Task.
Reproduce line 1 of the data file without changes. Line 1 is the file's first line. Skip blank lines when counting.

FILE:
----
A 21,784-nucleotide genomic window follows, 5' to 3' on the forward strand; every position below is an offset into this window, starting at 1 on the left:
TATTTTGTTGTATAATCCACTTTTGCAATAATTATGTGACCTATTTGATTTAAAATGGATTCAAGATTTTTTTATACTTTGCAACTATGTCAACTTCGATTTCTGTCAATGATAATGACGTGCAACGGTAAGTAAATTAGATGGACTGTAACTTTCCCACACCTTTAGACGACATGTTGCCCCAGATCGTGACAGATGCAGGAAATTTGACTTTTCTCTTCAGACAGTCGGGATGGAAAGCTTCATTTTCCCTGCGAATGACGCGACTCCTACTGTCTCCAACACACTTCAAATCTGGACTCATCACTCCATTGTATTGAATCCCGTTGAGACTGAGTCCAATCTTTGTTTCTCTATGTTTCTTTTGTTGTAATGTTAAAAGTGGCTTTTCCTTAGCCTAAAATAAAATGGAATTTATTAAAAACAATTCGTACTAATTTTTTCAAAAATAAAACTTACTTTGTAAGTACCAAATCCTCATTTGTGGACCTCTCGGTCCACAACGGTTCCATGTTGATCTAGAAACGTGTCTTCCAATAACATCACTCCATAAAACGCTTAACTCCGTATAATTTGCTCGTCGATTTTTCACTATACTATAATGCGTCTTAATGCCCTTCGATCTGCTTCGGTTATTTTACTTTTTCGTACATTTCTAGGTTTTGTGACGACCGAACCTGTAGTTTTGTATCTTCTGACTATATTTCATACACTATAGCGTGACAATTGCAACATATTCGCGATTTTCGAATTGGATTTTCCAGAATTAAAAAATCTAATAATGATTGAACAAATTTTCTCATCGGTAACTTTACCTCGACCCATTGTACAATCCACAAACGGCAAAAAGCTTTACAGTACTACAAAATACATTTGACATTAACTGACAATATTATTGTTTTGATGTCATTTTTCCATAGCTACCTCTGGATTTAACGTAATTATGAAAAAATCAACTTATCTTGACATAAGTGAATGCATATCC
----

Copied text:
A 21,784-nucleotide genomic window follows, 5' to 3' on the forward strand; every position below is an offset into this window, starting at 1 on the left: